APT43’s Archipelago.
N2K logoApr 6, 2023

Mandiant and Google’s Threat Analysis Group name APT43 as DPRK cyber espionage group. 

APT43’s Archipelago.

Mandiant and Google’s Threat Analysis group have named APT43 and its sub-activity ARCHIPELAGO as a cyber espionage group with ties to the Democratic People's Republic of Korea government. Its cybercrime ventures range from phishing email campaigns against targets with expertise in DPRK policy to cryptocurrency theft and laundering. Additionally, ARCHIPELAGO seems to be adapting to use novel malware to avoid detection from Google AV services. Unlike other DPRK cyber threat actors, who send stolen cryptocurrency to the DPRK government, APT43 (and ARCHIPELAGO by extension) seems to reap its own rewards, funding its own activities with the money it steals. 

A formerly unnamed cybercrime group, APT43, was named and described APT43 by Mandiant in a report last week. It was also shown to have ties to the Democratic People’s Republic of Korea. Mandiant explains that after five years of tracking the activities of APT43 they can attribute the group to the Democratic People’s Republic of Korea because their “collection priorities align with the mission of the Reconnaissance General Bureau (RGB), North Korea's main foreign intelligence service.” Mandiant also highlights how APT43 acquires and launders stolen cryptocurrency to fund its own espionage operations. This differs from other DPRK cyber threat actors who seem to funnel cryptocurrency to fund the DPRK government as a whole.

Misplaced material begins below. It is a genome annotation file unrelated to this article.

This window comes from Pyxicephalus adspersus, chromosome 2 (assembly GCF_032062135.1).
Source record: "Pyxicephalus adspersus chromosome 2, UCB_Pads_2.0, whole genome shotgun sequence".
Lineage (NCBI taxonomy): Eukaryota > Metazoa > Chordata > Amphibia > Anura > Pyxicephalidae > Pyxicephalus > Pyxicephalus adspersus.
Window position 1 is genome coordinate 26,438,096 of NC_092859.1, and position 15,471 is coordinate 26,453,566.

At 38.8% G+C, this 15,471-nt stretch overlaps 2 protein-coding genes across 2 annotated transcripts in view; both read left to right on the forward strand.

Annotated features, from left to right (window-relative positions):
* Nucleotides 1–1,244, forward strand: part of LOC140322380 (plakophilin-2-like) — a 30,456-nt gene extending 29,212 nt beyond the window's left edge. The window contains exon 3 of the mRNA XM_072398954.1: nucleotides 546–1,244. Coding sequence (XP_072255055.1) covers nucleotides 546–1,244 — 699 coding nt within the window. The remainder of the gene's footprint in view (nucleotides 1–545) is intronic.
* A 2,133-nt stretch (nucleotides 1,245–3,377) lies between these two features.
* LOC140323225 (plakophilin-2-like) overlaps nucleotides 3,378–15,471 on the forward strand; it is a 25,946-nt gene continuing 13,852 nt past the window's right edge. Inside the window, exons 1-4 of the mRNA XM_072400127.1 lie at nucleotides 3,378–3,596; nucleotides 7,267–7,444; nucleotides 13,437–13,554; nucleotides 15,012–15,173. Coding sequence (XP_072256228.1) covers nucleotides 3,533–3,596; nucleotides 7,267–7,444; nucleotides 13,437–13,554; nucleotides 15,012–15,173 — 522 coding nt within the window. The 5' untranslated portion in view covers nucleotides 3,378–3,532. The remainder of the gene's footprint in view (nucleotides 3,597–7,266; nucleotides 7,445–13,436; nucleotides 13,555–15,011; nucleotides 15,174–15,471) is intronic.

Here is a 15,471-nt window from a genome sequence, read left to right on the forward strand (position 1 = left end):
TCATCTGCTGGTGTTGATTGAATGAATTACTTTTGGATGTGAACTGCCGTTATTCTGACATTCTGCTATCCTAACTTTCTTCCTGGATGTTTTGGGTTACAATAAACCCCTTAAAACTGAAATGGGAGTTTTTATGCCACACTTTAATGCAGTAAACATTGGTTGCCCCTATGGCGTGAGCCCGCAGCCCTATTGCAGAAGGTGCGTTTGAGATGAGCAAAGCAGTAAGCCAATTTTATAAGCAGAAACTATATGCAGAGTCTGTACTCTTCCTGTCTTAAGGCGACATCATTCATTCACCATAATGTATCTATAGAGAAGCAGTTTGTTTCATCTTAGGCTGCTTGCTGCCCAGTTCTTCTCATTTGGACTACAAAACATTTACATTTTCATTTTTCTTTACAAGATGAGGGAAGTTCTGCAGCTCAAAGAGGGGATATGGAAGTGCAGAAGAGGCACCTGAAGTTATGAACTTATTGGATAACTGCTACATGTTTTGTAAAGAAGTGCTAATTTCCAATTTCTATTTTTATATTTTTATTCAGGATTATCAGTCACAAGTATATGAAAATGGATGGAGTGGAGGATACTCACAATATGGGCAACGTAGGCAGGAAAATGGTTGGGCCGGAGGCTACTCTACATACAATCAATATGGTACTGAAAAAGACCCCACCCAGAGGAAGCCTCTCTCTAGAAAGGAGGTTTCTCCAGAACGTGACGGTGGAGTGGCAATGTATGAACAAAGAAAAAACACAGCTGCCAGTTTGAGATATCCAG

ARCHIPELAGO is phishing for government worker credentials.

Google released a follow-up report on 5 April which focused on a subset of APT43’s activities which Google calls “ARCHIPELAGO.” Google notes that it “observed the group target individuals with expertise in North Korea policy issues such as sanctions, human rights and non-proliferation issues.” Google goes on to expose how ARCHIPELAGO conducts its phishing and various malware operations explaining “ ARCHIPELAGO invests time and effort to build rapport with targets, often corresponding with them by email over several days or weeks before finally sending a malicious link or file.”  

Google writes “ARCHIPELAGO often sends phishing emails where they pose as a representative of a media outlet or think tank and ask North Korea experts to participate in a media interview or request for information (RFI).” At first glance the emails seem legitimate, however at a closer glance we can see something phishy is going on. In a fake Google security settings email, shown in Google’s report the following sentence pops out “Please recovery your account by clicking the button below.” (Experts advise users to always diligently read through emails asking for account verification, and be on the look-out for suspicious things like spelling errors and odd sentence structure.) 

Adapting to Google’s anti malware services.

Google further notes “For several years, ARCHIPELAGO focused on conducting traditional credential phishing campaigns. More recently, TAG has observed ARCHIPELAGO incorporate malware into more of their operations,...To protect their malware from AV scanning, ARCHIPELAGO commonly password-protects their malware and shares the password with recipients in a phishing email.”